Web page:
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March 22, 2018 | Posted in:

Living Trusts: 3 Reasons to Consider

Everyone should have legal instructions to leave behind in the event of their death. For most people that means having a will, but some people should consider having a living trust. A will is a piece of paper that tells a court what to do with your assets, while a living trust is a legal entity that controls your assets after you die.

Here are three reasons why it may be helpful to have a living trust:

 

1. When you want to avoid probate court.

Living trusts avoid probate, which is a judicial process that many assets included in wills must go through.

There are a lot of good reasons to want to avoid putting your heirs through probate. It’s a lengthy legal process that can delay their inheritance for several months or longer. It can be expensive and your state may charge fees based on a percentage of the assets you leave behind. Probate proceedings also create public records that anyone can view, so you’ll sacrifice some privacy. And, if you own property in multiple states, there will be a separate probate process carried out for each state, which can be a hassle.

Assets in a living trust avoid probate court all together. When you pass away, control of the trust transfers to a person you choose, whether a relative or a paid professional trustee. They are tasked with managing the trust’s assets according to the instructions you leave behind.

 

2. When you have heirs with special needs.

A trust can provide ongoing financial management for an heir with special needs who may never be able to manage their affairs themselves. Your heir may also lose eligibility for some forms of government assistance if they are granted their inheritance outright through a will. A living trust could avoid that situation.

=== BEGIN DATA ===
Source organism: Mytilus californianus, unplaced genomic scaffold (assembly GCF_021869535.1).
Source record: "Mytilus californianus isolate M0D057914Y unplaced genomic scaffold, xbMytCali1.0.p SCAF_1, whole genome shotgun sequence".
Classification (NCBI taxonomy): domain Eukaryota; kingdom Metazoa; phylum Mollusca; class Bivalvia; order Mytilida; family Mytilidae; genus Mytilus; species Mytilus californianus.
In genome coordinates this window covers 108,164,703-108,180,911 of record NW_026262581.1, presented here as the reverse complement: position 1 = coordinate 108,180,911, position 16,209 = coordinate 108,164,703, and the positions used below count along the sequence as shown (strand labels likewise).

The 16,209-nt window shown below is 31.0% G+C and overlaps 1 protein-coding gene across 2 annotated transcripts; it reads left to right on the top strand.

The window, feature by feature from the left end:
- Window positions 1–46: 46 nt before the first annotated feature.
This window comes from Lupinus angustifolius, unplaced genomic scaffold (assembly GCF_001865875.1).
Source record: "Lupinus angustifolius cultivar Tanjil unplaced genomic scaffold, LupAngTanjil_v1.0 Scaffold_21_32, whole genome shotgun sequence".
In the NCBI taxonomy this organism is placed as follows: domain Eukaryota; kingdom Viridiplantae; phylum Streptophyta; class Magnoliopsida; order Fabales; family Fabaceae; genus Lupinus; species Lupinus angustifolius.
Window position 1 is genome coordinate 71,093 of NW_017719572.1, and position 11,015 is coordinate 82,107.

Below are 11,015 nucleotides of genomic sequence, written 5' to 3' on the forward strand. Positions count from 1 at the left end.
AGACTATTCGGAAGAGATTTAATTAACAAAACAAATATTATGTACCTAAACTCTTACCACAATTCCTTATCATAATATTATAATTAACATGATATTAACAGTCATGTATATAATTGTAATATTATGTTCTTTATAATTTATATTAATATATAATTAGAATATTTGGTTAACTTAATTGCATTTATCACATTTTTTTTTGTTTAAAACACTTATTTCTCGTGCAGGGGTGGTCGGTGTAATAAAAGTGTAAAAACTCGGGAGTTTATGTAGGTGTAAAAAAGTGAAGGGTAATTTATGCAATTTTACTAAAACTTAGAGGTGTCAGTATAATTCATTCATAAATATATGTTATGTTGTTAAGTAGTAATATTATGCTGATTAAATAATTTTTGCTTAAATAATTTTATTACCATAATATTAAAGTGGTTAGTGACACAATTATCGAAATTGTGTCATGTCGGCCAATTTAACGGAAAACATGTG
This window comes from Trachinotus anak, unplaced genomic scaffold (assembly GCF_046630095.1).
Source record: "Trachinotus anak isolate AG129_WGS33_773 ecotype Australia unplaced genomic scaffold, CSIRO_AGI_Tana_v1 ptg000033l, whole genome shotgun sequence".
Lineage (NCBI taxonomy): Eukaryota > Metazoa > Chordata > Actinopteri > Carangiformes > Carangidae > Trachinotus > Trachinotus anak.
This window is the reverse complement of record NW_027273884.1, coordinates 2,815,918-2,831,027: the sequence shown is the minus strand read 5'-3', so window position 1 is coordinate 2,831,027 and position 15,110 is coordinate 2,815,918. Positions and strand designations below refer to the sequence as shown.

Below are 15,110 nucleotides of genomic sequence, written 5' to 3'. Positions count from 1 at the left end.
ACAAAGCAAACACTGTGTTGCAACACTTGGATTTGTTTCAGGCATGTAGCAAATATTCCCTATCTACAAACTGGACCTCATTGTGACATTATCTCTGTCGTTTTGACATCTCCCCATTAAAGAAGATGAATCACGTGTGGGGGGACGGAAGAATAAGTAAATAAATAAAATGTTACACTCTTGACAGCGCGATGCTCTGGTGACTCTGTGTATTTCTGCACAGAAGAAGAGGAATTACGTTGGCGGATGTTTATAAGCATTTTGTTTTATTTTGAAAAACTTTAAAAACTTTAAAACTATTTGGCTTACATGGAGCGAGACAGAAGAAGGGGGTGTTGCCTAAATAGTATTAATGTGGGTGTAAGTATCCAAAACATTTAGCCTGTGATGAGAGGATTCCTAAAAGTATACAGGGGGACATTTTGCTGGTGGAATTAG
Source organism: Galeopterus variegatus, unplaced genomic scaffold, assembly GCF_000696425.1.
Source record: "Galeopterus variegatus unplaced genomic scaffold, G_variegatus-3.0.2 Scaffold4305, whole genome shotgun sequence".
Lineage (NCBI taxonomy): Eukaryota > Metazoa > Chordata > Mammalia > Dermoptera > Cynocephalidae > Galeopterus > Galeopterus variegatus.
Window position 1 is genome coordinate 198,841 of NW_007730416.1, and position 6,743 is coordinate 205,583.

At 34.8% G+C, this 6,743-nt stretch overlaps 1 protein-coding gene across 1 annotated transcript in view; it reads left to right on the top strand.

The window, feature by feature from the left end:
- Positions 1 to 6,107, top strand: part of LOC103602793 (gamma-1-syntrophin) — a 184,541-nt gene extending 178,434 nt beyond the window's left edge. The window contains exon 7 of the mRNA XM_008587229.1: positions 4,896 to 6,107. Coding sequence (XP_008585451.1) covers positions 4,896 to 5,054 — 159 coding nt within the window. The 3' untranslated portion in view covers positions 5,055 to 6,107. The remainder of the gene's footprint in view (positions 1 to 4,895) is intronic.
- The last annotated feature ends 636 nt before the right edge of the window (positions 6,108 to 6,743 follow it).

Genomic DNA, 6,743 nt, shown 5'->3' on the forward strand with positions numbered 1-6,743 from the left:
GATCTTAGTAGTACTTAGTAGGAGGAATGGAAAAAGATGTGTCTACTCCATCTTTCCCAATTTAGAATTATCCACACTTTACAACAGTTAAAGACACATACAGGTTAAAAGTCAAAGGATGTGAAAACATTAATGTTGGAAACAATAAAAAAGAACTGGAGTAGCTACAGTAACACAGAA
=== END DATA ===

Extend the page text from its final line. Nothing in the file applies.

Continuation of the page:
3. When you want to put ongoing conditions on an inheritance.

While a will generally just simply distributes assets immediately after your death, a trustee can be given detailed instructions on how to handle the assets over the course of many years. You could, for example, instruct that an inheritance is doled out in thirds every 10 years. Or, you could make an heir’s access to inheritance funds dependent on them avoiding legal trouble or substance abuse.

 

Downsides of Living Trusts

Creating a living trust is more expensive, likely costing a few thousand dollars rather than the few hundred to create a will. It creates a legal entity that must be managed while you are alive. A trust also only controls assets that have been placed into it, so assets outside the trust after your death won’t avoid the probate process. Most importantly, you must have a trustee you can rely on to transfer the trust to. How the instructions you leave behind are handled will be largely up to that person.

 

A living trust isn’t for everyone, but it’s something you may want to consider, with the advice of an attorney.

 
The information contained in this newsletter is of a general nature and should not be acted upon in your specific situation without further details and/or professional assistance. For more information or for assistance with any of your tax or business concerns, contact our office at 856.667.4100.

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